The company continued to enjoy 53 percent compound annual growth in net sales, which increased from $8.8 million in 1992 to $200.5 million in 1996, when the company became publicly traded.
So in the first four years that Bain owned Ampad, sales increased dramatically. Why is this detail missing from the Taibbi description (or for that matter from Haberman’s)?
Because it doesn’t fit with Taibbi’s hateful attitude toward Romney and businessmen.
Taibbi continues with this further down in the article:
The only ones who profited in a big way from all the job-killing debt that Romney leveraged were Mitt and his buddies at Bain, along with Wall Street firms like Goldman and Citigroup.
He still hasn’t explained how Goldman makes money when it loses so much on the bankruptcy of a company like Ampad. That pesky little detail deserves an explanation Mr. Taibbi. Someone has to be the sucker. It’s either the lender who loses the money loaned in the bankruptcy, or the buyer who buys the carcass of the former company. Who’s the sucker, and why did they fall for it?
Here’s another of Taibbi’s examples, involving KB Toys:
In a typical private-equity fragging, Bain put up a mere $18 million to acquire KB Toys and got big banks to finance the remaining $302 million it needed. Less than a year and a half after the purchase, Bain decided to give itself a gift known as a “dividend recapitalization.” The firm induced KB Toys to redeem $121 million in stock and take out more than $66 million in bank loans – $83 million of which went directly into the pockets of Bain’s owners and investors, including Romney.
Again we have banks lending hundreds of millions to a company with that money being passed through to Bain and Romney. These bankers have to be idiots.
Bain ended up earning a return of at least 370 percent on the deal, while KB Toys fell into bankruptcy, saddled with millions in debt.
According to the Wikipedia entry on KB Toys, KB’s assets were eventually sold through the bankruptcy for $2.1 million. So the bankers, who loaned nearly $400 million, got only $2 million back from this deal? Something’s missing, and you’re not going to get answers from Taibbi because that would require real analysis. For more substance, see this Wall Street Journal article on the KB Toys Bankruptcy. You have to wonder if Taibbi read it.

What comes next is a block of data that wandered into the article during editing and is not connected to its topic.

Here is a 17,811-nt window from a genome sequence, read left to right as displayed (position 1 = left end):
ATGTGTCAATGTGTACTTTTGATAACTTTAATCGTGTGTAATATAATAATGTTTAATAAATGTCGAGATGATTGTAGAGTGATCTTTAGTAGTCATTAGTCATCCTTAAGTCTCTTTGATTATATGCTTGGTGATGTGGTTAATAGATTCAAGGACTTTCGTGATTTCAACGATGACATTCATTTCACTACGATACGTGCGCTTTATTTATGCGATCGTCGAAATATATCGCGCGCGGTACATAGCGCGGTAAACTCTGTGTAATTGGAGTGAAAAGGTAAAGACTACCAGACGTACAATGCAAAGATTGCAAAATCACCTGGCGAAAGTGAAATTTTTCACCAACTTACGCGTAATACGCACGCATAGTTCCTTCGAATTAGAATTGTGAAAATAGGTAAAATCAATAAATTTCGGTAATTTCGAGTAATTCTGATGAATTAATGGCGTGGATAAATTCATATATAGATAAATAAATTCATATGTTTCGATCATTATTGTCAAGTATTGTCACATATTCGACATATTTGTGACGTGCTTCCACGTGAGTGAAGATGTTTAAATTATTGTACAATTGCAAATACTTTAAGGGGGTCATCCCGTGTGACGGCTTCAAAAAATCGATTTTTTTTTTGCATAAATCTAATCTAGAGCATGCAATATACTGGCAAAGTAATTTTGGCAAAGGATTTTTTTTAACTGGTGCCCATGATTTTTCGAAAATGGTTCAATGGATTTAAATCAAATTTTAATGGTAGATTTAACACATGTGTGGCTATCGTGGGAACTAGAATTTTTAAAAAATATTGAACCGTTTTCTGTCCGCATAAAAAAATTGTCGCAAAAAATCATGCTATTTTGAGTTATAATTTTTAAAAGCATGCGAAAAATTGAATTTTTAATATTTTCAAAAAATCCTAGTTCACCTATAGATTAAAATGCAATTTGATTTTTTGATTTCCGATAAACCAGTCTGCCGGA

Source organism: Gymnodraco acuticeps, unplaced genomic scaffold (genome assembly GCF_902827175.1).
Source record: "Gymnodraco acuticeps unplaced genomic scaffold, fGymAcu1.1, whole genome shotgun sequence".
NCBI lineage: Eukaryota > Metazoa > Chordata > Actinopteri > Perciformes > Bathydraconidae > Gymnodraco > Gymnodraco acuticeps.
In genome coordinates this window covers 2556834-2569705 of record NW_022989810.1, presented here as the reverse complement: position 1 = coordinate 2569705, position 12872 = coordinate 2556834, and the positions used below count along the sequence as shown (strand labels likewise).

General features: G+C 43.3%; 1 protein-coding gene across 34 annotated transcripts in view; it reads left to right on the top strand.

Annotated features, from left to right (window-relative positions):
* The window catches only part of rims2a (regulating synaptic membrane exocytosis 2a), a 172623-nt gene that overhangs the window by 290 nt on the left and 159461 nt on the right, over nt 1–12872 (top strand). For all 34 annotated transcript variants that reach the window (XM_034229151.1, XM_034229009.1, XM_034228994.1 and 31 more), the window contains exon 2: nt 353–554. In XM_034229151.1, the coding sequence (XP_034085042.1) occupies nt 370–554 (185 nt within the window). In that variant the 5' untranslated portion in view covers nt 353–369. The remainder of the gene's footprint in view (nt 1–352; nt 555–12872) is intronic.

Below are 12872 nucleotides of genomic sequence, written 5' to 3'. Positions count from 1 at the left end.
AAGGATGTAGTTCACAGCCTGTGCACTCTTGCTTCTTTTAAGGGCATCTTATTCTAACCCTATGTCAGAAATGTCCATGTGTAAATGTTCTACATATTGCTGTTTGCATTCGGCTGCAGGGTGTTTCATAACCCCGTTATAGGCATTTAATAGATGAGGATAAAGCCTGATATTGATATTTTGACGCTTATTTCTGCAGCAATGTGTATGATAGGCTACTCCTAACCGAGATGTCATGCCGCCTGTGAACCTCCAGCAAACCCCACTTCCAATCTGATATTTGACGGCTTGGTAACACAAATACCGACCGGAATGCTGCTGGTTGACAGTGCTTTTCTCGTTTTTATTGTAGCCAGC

Taibbi loves to stress the harm done to the workers:
“The thing about it is, nobody gets hurt,” says Patnode. “Except the people who worked here.”
Despite going through two bankruptcies, the banks and other lenders to KB Toys apparently didn’t get hurt.
There’s more, but it’s the same thing over and over. Taibbi has some work to do.
Fundamentally Taibbi has no interest in how businesses raise capital. The owners of a business have a choice between debt and equity. This decision affects risk and profit. In business school a key concept is the debt-equity ratio. This is not new with Mitt or Bain. It dates back at least to Modigliani-Miller in 1958.
If the founders or owners of a company think expansion will be highly profitable, it makes sense to finance mostly with debt. This essentially caps the amount that the financing costs. If financed with equity, they would have to share more of the profit with the new investors, leaving less of the profit with the earlier investors.
From a lender standpoint, it doesn’t make sense to lend money to a company that is not likely to be successful. Under Taibbi’s version of events, no sane investor would have lent to Romney or Bain a second time. As a wise man once put it, a few hundred years from now:
Shame on you Mr. Taibbi, for trying to fool people. And dear readers, if you ever fall for Mr. Taibbi again, it’ll be shame on you. Mr. Scott says so.